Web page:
A growing number of studies supports the use of ONS in malnourished patients with COPD. A Cochrane Review of 17 studies (60) assessing the impact of nutritional support on weight gain, respiratory function, muscle strength, exercise capacity, and QoL, and found that ONS promoted weight gain, with an increase in fat-free mass, fat mass, improved 6-minute walk distance, and skinfold thickness in malnourished COPD patients.
A further systematic review and meta-analyses of nutritional support found that in 12 randomized controlled trials, ONS significantly improved respiratory muscle strength, handgrip strength, weight gain (≥2 kg), exercise performance, and QoL (59).
The use of ONS in COPD patients whilst in hospital has also been associated with a 22% decreased length of hospital stay, a 13% reduction in hospitalisation costs, and a decrease in probability of readmission within 30 days (61). NICE COPD guidelines [NG115] (57) recommend ONS are provided for those with a low BMI (<20kg/m2).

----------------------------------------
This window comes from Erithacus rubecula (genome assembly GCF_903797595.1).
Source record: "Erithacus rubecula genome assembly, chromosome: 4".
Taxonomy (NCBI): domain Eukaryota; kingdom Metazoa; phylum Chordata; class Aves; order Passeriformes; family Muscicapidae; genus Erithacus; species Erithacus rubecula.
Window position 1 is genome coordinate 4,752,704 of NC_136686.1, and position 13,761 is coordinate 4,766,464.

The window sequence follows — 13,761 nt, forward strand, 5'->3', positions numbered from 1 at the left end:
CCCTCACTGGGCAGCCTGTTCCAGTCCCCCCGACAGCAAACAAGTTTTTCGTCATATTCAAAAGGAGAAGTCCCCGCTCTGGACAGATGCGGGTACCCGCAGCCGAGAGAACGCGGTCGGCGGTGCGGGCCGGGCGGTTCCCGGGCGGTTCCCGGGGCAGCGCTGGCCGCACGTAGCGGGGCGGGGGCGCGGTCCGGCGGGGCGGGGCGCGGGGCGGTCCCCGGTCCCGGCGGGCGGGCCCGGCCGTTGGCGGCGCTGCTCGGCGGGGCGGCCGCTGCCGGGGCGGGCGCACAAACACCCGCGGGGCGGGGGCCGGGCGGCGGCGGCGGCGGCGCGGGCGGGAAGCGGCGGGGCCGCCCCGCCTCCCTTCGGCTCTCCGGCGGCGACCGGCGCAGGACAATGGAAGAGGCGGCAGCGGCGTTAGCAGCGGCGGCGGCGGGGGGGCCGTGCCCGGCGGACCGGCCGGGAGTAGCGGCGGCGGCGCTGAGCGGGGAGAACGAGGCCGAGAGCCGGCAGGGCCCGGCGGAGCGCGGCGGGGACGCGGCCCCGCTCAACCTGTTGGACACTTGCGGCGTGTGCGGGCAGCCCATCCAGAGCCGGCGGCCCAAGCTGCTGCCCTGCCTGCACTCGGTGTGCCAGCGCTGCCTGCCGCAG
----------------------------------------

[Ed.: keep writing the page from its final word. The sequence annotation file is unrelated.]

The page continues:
Appropriate Usage of ONS
TheManaging Malnutrition in COPD Pathway recommends the following for the appropriate use of ONS for patients with a low BMI (< 20Kg/m2) or at risk of malnutrition (MUST score 2 or above) (55):
Prescribe: average 2 ONS bottles/sachets/day in addition to oral intake. Clinical benefits of ONS are often seen with 300-900kcal/day, typically within 2-3 months of supplementation.
Patients may benefit from a low volume, high energy, high protein ONS in addition to dietary advice
If following a pulmonary rehabilitation programme, consider increased energy and protein requirements.
Review for compliance and adjust for type/ flavour, if needed, after 4 weeks.